One of my writing obsessions is thin places. Well before Stephen King described them as part of his Dark Tower series (“thinnies”), well before I knew that other people had descriptions of such things in their tales and beliefs (caol ait), I thought I could perceive a “thinning” of the world that would allow me to cross time and space between realms that didn’t follow ordinary rules. I must have been five or six when I first started to strongly believe in such things, independent of any stories or books that I can recall encountering up to that point.
I used to sit in the basement of our house at the time, a place filled with both comfort and fear. Comfort, because all of my toys were stored there and, during the winter, I was allowed to turn on the fixed gas space heater sitting on an elevated part of concrete and make the place toasty warm while I played with my toys (all of which were unintentionally imagination-focused play). Fear, because parts of the basement felt “darker” that others to me as a kid — a feeling that persisted well into my teen years. The understairs was particularly unnerving, possibly because that’s where the spiders liked to make webs the most, but it always felt “off”. Another area was where my father kept up his packrat habits and stored all kinds of stripped down things that might be useful at some point. But the space heater at the bottom of the stairs was a “safe” zone for me and I spent many hours there — avoiding the path past the laundry machines leading to the understairs and, when I did have to venture into that space, I always ran like hell after shutting off the bare overhead light operating by a string and chain.
My fear of understairs probably informed my reoccurring nightmares about such things, dreams where there is always a forgotten passage to a subbasement carved under the house in my dreams where something lurks, smells like rot and wants to corrupt my heart, ravaging me with insanity and grief. It doesn’t sound like much when I try to describe those dreams in writing, but I assure you that I loath when they decide to visit, as I am physically ill upon waking those nights. The details change, but the spirit does not, nor does the smell and overwhelming fear. And I dream nightmares most nights, so I am pretty immune to most things that would drive folks screaming from their bed.
On what was the east wall of the basement, however, I was absolutely convinced there was a painted cinderblock portion of the wall that was the thin place connected to my bedroom two floors overhead. I just could never see to find the right block, or find the right way of opening the passage. And, I wasn’t stupid — I knew I couldn’t actually find passage in those nominal four inches between the walls — not normally. But I somehow became convinced that I would “thin up” or that the space would in some way modify itself to accommodate me so I could take the hidden passage to my room. But it never did, no matter the number of times I asked the face in my bedroom door at night — he knew the how of it, but was closed-mouthed about the matter and wasn’t going to give up any secrets.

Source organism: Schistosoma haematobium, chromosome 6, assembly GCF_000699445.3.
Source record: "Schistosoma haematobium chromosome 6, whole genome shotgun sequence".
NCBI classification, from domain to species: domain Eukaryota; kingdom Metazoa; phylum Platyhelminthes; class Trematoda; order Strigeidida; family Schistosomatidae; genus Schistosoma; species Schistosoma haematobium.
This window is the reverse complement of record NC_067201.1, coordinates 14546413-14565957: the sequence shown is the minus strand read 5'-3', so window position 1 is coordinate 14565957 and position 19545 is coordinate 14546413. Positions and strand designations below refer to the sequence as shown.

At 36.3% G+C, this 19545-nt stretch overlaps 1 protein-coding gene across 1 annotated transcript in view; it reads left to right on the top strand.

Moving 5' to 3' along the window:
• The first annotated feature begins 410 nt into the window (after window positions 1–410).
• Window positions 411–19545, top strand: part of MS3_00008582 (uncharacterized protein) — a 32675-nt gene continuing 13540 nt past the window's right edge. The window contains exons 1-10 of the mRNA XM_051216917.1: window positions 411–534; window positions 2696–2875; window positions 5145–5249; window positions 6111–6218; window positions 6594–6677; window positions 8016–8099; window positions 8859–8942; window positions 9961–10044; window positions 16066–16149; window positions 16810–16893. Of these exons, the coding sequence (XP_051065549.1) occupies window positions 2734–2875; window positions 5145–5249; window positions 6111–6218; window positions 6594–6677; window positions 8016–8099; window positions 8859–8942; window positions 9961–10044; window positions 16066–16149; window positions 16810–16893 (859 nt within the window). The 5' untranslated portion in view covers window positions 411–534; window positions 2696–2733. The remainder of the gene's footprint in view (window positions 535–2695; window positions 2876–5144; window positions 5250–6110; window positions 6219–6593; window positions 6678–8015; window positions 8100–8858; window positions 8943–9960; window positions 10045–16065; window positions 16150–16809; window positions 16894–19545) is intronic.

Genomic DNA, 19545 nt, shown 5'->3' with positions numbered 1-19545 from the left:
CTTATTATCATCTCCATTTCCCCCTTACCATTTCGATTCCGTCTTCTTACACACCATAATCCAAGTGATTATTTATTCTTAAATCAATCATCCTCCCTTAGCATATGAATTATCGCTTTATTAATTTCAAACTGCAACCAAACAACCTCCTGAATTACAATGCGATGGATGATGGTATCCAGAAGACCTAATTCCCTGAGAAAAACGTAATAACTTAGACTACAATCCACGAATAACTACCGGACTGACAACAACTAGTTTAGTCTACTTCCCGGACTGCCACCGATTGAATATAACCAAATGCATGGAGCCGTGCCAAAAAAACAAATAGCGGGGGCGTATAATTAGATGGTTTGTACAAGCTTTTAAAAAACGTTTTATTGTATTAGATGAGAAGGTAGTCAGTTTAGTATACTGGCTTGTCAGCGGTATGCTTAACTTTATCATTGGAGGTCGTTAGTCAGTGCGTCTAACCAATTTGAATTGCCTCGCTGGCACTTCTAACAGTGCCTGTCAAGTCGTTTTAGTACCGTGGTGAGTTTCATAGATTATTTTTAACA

Yeah, I had a face in my door. I wouldn’t say there was malice in that face, though the old man looked to be in incredible pain or horror, like the painting of “The Scream”. It was the woodgrain, but I’ve never seen anything quite so realistic since. I’ll bet the people who bought that house eventually replaced that door — my own parents thought it was more imagination than anything when I complained and, after a while I got used to the screaming old man with the long beard.
But, he was not about to give away those house secrets, although he seemed bemused by my regular questions about the thin places and the understairs. Oh, and he looked stern when I asked about the ghosts.
Maybe most of this was the fantasy of a kid with an overactive mind. But, all these years later and I still wonder just what saw and experienced in that house. I tend to trust my experiences and some, I think, go beyond fact or fantasy. Even if fantasy, I trust something (maybe just my intuitive mind) if I have had an experience about it. I figure there was a reason for that experience, whether or not it is based in the collective “reality”.
Which is why, all these years later, I still obsess about thin places, the veil between worlds, the underworld, the liminal place between this world and something else. I saw or felt or heard or tasted something in those days that convinced me that all I have to do is unlock the door and walk on through to the other side, to that place beyond the threshold.